Review: Captain Corelli’s Mandolin

Posted 27 March, 2010 by Lianne in Books / 0 Comments

This book has been on my want-to-read list for a few years now, after having watched the movie years ago. Weeks ago I was in the mood for a historical fiction novel and finally decided to pick it up (I have the version with the cover below (which is awesome, the cover’s very intriguing); then I went to the bookstore yesterday and found out that the Vintage Classics version came out xD). I didn’t get around to reading it until I came back from my (surprise!) trip home last weekend.

Captain Corelli’s Mandolin
By: Louis de Bernieres

It is the salad days of the Second World War and Captain Antonio Corelli, a young Italian officer, is serving out his time as part of the occupying forces on the Greek island of Cephallonia. While the war is raging, things seem awkwardly serene from his agreeable posting, as Corelli is a kind, conscientious man who wants nothing more than peaceful war. A consummate musician, he passes time plucking his mandolin and courting the daughter of a local daughter. Just as their love begins to bloom, the intensity of the war is turned up, bringing the savagery within a heartbeat of the island.

Now, I’ve read a lot of books set in World War Two, but I’ve never read anything set in the Balkan front of the war. In fact, I’ve only read two other books (that I can recall) that even take place in Greece (Victoria Hislop’s The Island and Byron Ayanoglu’s Crete on the Half Shell) so this was an interesting read for me. But anyways, I finished reading it and I have to say, I loved it a lot more than I initially thought I would!Spoilers ahoy!

I mentioned this briefly on GoodReads, but this book was a lot more than I thought (which goes to show you how much exactly was watered down for the film adaptation): it was a lot funnier, a lot more introspective and thoughtful and a lot more multi-faceted than I had initially thought the story would be. There’s more than Pelagia and Antonio Corelli’s love story involved: there’s Carlo’s story, an Italian soldier with a secret; there’s Mandras’s story, which was a deeper than just his love and pursuit of Pelagia. The stories are also a lot more fleshed out than what was presented in the movie: you really see a progression in Pelagia and Antonio’s relationship, how they came to fall in love, how vibrant and dynamic their interactions were. Reading of their thoughts and perspectives on the whole matter was also interesting and you really get a sense of how many different elements are involved: there’s their love for each other, there’s the cultural element involved, there’s the implications of war, and so forth. It was wonderful to read about Pelagia and Antonio’s relationship because of how vibrant it was amidst the chaos and the problems of war that is raging outside and all around them.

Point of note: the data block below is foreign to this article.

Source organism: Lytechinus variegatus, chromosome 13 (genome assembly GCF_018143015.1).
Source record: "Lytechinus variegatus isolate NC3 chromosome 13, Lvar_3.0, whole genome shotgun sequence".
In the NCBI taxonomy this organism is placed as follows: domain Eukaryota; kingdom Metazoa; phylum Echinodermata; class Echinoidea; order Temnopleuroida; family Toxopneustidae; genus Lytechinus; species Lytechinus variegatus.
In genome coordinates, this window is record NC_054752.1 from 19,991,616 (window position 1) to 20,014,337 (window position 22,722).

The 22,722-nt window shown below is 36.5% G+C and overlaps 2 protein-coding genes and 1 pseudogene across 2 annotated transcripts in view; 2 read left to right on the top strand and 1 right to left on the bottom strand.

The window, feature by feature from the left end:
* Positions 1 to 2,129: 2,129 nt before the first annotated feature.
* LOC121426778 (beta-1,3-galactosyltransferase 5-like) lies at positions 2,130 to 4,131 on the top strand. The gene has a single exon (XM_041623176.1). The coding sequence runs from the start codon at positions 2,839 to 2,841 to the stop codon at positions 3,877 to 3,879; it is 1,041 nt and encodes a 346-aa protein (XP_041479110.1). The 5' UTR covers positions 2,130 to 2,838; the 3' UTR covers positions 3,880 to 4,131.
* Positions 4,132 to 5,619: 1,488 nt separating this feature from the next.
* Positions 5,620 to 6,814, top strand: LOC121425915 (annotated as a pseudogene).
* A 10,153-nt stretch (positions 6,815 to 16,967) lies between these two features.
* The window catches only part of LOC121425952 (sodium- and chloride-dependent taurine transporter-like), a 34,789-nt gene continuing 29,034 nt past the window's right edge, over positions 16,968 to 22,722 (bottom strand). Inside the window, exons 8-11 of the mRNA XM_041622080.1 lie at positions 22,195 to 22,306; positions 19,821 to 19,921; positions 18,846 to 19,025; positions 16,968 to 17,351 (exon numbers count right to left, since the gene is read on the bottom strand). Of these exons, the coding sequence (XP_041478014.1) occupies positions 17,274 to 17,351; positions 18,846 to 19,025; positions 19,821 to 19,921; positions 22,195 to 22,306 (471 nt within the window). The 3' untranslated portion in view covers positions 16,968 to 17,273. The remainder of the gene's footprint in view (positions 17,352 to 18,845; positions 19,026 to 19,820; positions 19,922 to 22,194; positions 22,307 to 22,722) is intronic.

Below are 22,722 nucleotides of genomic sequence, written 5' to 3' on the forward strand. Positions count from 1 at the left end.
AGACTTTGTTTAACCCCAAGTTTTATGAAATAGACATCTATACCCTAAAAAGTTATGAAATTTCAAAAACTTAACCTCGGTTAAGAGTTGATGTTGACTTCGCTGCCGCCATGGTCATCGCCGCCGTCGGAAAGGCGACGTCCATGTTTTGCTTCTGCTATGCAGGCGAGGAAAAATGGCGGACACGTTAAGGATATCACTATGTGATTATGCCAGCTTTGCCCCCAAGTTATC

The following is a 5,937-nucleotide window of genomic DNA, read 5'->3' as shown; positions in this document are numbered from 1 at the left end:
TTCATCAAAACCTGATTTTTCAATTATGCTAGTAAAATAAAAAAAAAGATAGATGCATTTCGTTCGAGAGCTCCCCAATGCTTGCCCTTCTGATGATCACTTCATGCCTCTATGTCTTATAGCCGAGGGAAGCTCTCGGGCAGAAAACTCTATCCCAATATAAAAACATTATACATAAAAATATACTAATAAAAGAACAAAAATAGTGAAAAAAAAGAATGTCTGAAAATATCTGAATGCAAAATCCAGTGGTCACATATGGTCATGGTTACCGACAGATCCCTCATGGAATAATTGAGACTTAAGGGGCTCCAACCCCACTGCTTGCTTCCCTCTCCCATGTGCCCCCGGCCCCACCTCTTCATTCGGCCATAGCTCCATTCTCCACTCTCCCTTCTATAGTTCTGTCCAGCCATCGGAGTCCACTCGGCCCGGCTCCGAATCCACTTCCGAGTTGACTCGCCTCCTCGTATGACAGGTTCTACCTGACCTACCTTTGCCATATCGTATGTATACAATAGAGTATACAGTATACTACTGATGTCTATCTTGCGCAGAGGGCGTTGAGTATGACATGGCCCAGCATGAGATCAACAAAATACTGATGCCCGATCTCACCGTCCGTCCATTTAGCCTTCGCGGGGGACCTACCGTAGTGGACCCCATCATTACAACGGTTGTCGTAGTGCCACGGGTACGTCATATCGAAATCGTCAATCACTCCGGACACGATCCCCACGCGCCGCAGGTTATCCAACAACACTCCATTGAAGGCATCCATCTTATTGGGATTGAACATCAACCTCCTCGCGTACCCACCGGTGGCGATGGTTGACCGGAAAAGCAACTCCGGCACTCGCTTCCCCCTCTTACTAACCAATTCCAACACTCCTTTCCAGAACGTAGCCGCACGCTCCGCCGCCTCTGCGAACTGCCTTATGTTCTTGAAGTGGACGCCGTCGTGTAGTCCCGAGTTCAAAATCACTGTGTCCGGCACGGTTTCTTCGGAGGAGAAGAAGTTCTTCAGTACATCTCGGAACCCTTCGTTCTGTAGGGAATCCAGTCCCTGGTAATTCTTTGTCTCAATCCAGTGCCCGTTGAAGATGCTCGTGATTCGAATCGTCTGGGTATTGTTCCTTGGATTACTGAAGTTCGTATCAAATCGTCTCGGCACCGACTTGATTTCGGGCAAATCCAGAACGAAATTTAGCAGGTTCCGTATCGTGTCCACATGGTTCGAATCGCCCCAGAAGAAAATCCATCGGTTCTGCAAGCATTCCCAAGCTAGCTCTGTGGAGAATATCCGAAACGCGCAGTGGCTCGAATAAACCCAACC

Aside from the relationship, you also gain a glimpse of what all of the characters were going through with the war going on. You have characters trying to prove themselves, characters who were just swept away in the current of events, characters who just want to live through it and return to their peace and quiet. What I found rather striking was how for the last fourth of the book, you really get hit with the cold and harsh reality of war and the aftermath of war and in particular, the aftermath of the war in Greece with the factions fighting and the rise of communism in the country. Brutality and poverty were just all-consuming and an everyday reality.You also gain a glimpse of how much each character has changed by the end of the war, how much the war has affected them, how much they’ve lost, whether it be physical or emotional or psychological.

The characters themselves were really well drawn out: I was surprised at how much depth there was to Mandras and his reasons for join in the war, you see Antonio struggle to interact with the islanders despite of the fact that he is perceived as the invaders, you feel for Pelagia as she goes through love, confusion and heartache, you gain a perspective on the Iannis’s philosophical thoughts and ideas. I found myself really caring for almost all the characters in the story by the end of the novel (and I won’t mention which character that I was disappointed about at the end—you get to read that for yourself, lol =D). Antonio for example was quite amusing as a lot of characters to describe him as quite mad but he’s charming and endearing and you just gotta love him for that. And Iannis was just this steady and wise man who clearly had reflected much about life and can always part you with a good word of caution on stuff.

The structure of the novel was interesting and it took me a little while to get used to it. It’s predominantly in prose but there are times when it switches to first person and you get a narrative from one of the characters. Sometimes you even get the occasional pamphlet worked in there. It’s an intriguing way of presenting the story; after a while you get the hang of it and it really adds to the reading experience.

Overall, I really enjoyed the novel, I’m glad I had a chance to read it. There’s so much going on in it with so many different themes and aspects involved. The ending was bittersweet in some sense but I couldn’t help but feel happy nonetheless. I definitely recommend this novel to anyone interested in novels that take place during World War Two or Greece or in the mood for a good love story/story with such fascinating and memorable characters =)

Oh yeah, and it can be quite funny, especially at the first third/half of the novel. One word: GOAT!!! LOL

Rating: ★★★★★

Visit Louis de Bernieres’s official website || Order the book from the Book Depository

Tags: , , ,

Leave a Reply